NACA Mortgages: Qualification and Househunting
The NACA workshop is just the first step in a several-month counseling and qualification process aimed at helping prospective homeowners financially prepare for owning a home and cleaning up their credit, if necessary. A NACA mortgage consultant guides members through this process.
Before meeting with the mortgage consultant the first time, members should gather the information that will help their consultant to determine how much they can afford to spend on a house, including monthly budgets, pay stubs and bank statements. The consultant plugs this info into NACA-Lynx, the paperless, Web-based system that tracks the criteria that members must meet to become qualified.
The mortgage consultant uses character lending to determine what members can afford and what they will need to do to pay for the house over time. Character lending focuses on more than a credit score number; it addresses problems like bad credit so that they are no longer an issue with the bank. The mortgage consultant also will help a member to figure out the difference between a current rent payment and a future mortgage payment and to budget appropriately. The consultant will point out other costs, too, such as homeowners' insurance and inspection fees, and assist the member in planning for them. Once members are cleared by their consultants as NACA Qualified, they can start househunting.
NACA members can buy condos, co-ops or one- to four-family residences. As we mentioned previously, there is a maximum purchase price that varies by region and accounts for urban and rural differences. There's also an individual maximum price, dependent upon how much the individual can pay each month; in this way, the organization tries to prevent people from buying homes they can't afford. Members may use one of NACA's buyer's agents to help with the search, or they can bring in their own NACA-approved real estate agent.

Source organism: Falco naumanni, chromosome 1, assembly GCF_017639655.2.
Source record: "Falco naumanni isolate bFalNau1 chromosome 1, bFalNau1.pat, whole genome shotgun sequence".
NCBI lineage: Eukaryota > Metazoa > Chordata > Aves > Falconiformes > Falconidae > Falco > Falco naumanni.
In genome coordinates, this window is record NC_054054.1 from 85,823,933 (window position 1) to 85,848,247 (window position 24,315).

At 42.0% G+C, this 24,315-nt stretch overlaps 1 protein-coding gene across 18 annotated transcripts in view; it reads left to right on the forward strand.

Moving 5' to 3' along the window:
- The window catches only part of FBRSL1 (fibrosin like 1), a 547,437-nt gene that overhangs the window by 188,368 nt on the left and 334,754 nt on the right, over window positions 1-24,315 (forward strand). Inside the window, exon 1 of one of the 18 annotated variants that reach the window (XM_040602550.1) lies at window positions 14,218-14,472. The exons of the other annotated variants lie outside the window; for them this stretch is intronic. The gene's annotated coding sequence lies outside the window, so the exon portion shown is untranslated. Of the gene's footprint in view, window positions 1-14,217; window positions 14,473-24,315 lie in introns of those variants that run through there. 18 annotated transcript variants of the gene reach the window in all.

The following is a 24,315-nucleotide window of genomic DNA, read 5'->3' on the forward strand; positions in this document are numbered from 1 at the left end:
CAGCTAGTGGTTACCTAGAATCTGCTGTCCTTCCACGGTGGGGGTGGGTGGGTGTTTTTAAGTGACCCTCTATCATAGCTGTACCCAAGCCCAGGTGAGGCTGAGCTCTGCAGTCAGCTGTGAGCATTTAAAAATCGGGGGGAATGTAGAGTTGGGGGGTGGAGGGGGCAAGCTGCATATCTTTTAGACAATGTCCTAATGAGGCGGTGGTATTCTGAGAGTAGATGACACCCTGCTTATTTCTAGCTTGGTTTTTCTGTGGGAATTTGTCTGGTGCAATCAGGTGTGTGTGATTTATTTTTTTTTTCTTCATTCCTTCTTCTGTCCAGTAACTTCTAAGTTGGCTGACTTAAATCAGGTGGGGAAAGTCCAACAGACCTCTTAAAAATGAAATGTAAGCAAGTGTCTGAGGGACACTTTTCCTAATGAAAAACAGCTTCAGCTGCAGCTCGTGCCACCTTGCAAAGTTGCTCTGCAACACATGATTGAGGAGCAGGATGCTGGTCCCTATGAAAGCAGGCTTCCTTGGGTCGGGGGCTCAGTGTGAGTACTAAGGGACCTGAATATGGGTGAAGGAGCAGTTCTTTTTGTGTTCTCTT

When a member finds a house, the agent helps to negotiate the purchase and sale contract, the document that binds the buyer and the seller. Then, because the organization wants to ensure that the house remains affordable, members must use an approved home inspector to identify necessary repairs and potential problems. The seller or the buyer can complete the repairs. If the buyer takes them on, he can choose to finance the repairs through the mortgage.
If the house needs more than a few repairs and is more accurately called a fixer-upper, NACA will work with members on the renovations. NACA's Home and Neighborhood Development (HAND) department monitors the renovations, and their expense is added to the cost of the mortgage. If the renovations are so extensive that the home is unlivable, NACA will defer mortgage payments for six months while the work is done. NACA will also reduce the interest rate by 0.375 percent if the owner takes on the renovations [source: NACA], which is another way for the organization to invest in neighborhoods that might need some work.
Find out what members still have to do before moving into home sweet home.